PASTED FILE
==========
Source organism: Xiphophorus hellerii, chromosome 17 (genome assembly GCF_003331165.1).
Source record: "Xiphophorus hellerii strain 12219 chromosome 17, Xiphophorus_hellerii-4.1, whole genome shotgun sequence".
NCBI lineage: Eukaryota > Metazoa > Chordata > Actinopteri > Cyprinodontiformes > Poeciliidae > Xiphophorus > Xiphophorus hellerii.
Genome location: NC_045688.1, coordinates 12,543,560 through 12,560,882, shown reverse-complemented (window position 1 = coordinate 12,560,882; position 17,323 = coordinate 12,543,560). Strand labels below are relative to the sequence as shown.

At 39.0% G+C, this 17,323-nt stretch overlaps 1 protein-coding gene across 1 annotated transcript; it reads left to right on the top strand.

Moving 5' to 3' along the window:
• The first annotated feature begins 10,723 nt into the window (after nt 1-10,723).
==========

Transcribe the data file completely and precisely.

Source organism: Xiphophorus hellerii, chromosome 17 (genome assembly GCF_003331165.1).
Source record: "Xiphophorus hellerii strain 12219 chromosome 17, Xiphophorus_hellerii-4.1, whole genome shotgun sequence".
NCBI lineage: Eukaryota > Metazoa > Chordata > Actinopteri > Cyprinodontiformes > Poeciliidae > Xiphophorus > Xiphophorus hellerii.
Genome location: NC_045688.1, coordinates 12,543,560 through 12,560,882, shown reverse-complemented (window position 1 = coordinate 12,560,882; position 17,323 = coordinate 12,543,560). Strand labels below are relative to the sequence as shown.

At 39.0% G+C, this 17,323-nt stretch overlaps 1 protein-coding gene across 1 annotated transcript; it reads left to right on the top strand.

Moving 5' to 3' along the window:
• The first annotated feature begins 10,723 nt into the window (after nt 1-10,723).